Madrid: Spain’s Prime Minister Mariano Rajoy on Saturday denied allegations that he received undeclared payments from his ruling party, as he fought off a major corruption scandal.
Rajoy vowed not to resign despite the publication of documents purportedly showing secret payments to him and other top party officials, branding the damaging reports “harassment”.
He promised to publish full details of his income and assets, speaking at an emergency meeting of his conservative Popular Party as angry demonstrators outside called for him to step down.
“I have never received nor distributed undeclared money,” he said, adding that he would publish online his “statements of income, patrimony and any information necessary” to refute the allegations.
“I commit myself personally and all of my party to maximum transparency,” he said.
Rajoy, 57, was speaking out for the first time since being named in the scandal which struck at a tense time as the government imposes tough spending cuts on Spaniards suffering in a recession.
Rajoy swept to power in a 2011 election when voters angry at the economic crisis kicked out the Socialists. He defied speculation that the country would need a financial bailout in 2012 only for the political scandal to erupt in the new year.
Leading centre-left newspaper El Pais on Thursday published account ledgers purportedly showing that donations were channelled into secret payments to him and other top party officials.
The newspaper said the alleged fund was made up of donations, mostly from construction companies, adding that such payments would be legal as long as they were fully declared to the taxman.
Rajoy said the ledgers were false.
The allegations—which follow numerous corruption cases implicating lower-ranking local politicians—fuelled anger among Spaniards suffering in a recession that has thrown millions out of work.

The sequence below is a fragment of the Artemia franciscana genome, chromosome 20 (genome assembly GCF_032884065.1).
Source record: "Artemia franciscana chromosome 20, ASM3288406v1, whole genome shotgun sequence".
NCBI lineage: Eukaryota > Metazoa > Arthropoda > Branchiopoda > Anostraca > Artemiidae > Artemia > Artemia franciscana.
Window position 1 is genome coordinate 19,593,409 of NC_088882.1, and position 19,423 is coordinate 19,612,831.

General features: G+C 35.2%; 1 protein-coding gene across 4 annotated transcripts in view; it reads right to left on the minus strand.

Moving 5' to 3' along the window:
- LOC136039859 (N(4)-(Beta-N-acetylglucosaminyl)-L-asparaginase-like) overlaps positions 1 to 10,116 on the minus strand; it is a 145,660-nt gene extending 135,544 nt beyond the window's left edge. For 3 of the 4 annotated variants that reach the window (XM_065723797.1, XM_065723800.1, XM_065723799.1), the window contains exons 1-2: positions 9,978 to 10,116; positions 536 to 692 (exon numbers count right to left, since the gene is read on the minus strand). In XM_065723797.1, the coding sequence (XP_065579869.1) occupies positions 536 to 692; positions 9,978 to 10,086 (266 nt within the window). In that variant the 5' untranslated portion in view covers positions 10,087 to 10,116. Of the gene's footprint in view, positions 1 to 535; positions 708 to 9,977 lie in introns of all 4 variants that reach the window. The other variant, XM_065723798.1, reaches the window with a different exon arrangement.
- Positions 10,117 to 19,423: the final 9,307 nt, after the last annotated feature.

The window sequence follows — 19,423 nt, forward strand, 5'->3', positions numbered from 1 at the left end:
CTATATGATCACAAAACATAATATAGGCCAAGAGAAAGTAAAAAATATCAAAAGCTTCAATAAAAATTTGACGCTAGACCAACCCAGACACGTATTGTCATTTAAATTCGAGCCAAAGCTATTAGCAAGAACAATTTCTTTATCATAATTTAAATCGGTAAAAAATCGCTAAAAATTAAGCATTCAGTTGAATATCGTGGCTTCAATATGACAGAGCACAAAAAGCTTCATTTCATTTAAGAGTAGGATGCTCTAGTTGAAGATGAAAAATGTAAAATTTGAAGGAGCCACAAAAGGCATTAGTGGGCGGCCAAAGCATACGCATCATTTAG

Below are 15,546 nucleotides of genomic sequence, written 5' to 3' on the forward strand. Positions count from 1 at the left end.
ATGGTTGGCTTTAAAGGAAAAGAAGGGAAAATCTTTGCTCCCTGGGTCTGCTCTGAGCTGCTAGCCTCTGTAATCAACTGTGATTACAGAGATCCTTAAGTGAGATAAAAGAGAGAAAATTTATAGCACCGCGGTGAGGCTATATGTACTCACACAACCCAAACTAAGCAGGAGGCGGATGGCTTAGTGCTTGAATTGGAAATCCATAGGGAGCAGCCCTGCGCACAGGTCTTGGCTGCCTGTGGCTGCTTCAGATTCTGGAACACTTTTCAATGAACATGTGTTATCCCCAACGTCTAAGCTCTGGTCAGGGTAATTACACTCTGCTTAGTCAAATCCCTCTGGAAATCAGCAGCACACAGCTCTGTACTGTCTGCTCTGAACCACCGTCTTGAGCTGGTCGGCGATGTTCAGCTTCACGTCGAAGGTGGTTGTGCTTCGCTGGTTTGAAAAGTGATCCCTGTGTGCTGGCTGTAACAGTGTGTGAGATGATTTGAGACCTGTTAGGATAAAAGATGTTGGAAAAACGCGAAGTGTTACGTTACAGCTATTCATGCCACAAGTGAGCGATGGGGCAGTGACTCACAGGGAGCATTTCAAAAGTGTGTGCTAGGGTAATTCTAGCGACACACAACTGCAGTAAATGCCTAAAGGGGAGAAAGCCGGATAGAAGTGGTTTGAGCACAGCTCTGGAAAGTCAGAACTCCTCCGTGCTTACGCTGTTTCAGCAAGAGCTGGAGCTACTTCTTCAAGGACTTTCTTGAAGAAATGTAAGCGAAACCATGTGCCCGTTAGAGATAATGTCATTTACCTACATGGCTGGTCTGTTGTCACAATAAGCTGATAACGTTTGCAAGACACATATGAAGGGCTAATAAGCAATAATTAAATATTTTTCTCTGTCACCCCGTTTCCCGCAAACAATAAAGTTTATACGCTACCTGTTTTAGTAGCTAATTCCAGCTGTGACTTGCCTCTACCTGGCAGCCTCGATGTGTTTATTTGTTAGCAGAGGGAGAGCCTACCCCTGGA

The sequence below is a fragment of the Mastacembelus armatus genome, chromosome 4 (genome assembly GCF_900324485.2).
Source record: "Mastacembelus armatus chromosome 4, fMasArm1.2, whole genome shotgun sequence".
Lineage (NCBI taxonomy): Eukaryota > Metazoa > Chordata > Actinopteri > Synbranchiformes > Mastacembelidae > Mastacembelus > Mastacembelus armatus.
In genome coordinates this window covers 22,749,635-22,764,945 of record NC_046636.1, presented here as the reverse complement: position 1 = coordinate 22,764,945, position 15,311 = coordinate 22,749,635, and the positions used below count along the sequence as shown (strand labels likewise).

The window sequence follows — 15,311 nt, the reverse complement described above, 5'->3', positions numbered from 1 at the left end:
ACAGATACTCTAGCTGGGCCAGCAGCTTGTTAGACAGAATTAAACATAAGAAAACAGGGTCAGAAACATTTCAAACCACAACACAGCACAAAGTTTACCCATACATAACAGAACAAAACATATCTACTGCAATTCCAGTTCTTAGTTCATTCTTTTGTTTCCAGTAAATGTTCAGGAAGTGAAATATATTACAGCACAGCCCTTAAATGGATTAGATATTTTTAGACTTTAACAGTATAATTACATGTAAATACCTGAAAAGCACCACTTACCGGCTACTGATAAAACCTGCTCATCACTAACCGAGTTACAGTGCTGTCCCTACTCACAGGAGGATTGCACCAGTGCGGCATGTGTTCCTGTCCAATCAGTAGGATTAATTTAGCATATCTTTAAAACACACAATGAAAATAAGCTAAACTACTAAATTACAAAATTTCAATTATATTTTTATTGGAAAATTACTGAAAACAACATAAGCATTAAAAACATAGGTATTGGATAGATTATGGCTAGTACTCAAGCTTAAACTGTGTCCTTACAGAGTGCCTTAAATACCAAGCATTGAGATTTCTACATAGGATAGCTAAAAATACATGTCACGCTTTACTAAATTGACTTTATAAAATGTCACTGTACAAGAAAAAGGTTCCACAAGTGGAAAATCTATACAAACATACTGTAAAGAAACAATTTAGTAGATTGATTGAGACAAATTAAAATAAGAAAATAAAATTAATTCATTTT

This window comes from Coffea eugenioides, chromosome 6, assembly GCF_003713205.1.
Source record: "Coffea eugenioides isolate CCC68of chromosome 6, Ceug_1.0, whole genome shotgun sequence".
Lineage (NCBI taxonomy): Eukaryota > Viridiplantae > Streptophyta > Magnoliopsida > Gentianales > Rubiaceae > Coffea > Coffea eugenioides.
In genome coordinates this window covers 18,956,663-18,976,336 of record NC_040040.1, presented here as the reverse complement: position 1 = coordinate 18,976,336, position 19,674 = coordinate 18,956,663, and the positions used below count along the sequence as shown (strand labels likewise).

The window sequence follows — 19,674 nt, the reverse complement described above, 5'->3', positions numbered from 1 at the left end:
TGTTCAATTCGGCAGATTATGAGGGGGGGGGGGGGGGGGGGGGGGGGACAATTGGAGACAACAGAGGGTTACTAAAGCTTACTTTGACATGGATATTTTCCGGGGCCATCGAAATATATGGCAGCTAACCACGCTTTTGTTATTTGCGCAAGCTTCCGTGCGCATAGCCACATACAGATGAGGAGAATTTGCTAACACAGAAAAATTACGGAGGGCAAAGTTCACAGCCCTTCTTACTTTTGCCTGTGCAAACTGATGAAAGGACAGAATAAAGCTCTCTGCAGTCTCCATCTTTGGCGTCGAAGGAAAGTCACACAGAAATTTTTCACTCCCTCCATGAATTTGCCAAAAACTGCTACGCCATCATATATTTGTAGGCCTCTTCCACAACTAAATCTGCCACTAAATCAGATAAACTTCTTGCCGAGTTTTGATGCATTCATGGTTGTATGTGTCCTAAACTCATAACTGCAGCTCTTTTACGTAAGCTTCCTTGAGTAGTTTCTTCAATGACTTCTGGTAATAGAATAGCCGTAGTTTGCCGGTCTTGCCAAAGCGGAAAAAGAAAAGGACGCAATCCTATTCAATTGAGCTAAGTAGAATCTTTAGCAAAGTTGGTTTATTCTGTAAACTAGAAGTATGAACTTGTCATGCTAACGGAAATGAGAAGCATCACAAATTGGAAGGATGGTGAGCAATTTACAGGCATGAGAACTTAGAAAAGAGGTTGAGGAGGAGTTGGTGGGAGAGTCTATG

“We must not allow Spaniards, of whom we are demanding sacrifices, to think that we do not observe the strictest ethical rigour,” Rajoy said.
Protesters say ordinary Spaniards are being made to pay for an economic crisis brought on by the collapse of a construction boom which many blame on corrupt politicians and unscrupulous banks.
As Rajoy spoke, demonstrators gathered near the party headquarters, yelling “Thieves!”, and were kept at some distance by police barriers.
“My sister is on the verge of being evicted and I didn’t get my Christmas bonus, while those ladies and gentlemen not only got their Christmas bonuses but have also been robbing our money,” said 54-year-old school teacher Maxi Sanchez Pizarro.
“They are shameless crooks and thieves,” he added. “I hope they have the honour to resign and call an election.”
An online petition at change.org calling for Rajoy to resign, launched on Thursday, had gathered more than 650,000 signatures by Saturday afternoon.
On Thursday El Pais cited ledgers kept by former party treasurer Luis Barcenas, apparently showing payments including €25,200 ($34,000) a year to Rajoy between 1997 and 2008.
Barcenas was already under investigation in connection with a separate corruption case, with reports that he had millions of euros in a Swiss bank account.
Rajoy said that case had nothing to do with the party and that it had never had foreign bank accounts.
“I did not enter politics to make money,” he said, adding that he made more money in his previous profession as a land registrar. “For me, money is not the most important thing in life.”
Deputy prime minister Soraya Saenz de Santamaria insisted on Friday that Rajoy’s government was not destabilised by the party scandal.
But she said that “undoubtedly, the institutions of Spain need to be strengthened”, with numerous corruption cases pending.
Even the royal family has been hit by scandal, with King Juan Carlos’s son-in-law Inaki Urdangarin being investigated for suspected embezzlement.